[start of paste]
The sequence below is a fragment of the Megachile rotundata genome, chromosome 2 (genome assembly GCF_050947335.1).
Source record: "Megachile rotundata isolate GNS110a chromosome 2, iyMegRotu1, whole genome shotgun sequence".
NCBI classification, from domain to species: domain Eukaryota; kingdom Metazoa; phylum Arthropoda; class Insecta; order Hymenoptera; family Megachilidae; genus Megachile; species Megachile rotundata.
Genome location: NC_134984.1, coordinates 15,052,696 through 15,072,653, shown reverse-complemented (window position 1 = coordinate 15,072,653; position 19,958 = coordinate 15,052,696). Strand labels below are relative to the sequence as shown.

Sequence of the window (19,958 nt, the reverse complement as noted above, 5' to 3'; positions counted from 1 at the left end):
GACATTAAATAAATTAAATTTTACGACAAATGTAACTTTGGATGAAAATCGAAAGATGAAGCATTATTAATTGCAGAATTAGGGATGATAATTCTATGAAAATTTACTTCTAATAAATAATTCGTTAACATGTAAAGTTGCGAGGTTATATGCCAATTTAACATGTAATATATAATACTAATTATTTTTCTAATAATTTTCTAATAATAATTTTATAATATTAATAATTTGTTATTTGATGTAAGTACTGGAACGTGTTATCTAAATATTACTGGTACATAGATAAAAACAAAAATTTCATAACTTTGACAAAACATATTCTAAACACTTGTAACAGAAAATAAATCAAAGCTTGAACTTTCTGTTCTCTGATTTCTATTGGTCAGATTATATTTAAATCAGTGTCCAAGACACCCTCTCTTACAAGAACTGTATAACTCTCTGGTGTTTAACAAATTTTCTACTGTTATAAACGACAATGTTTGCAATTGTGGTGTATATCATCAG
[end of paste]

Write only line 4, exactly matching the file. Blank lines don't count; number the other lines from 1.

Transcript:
Genome location: NC_134984.1, coordinates 15,052,696 through 15,072,653, shown reverse-complemented (window position 1 = coordinate 15,072,653; position 19,958 = coordinate 15,052,696). Strand labels below are relative to the sequence as shown.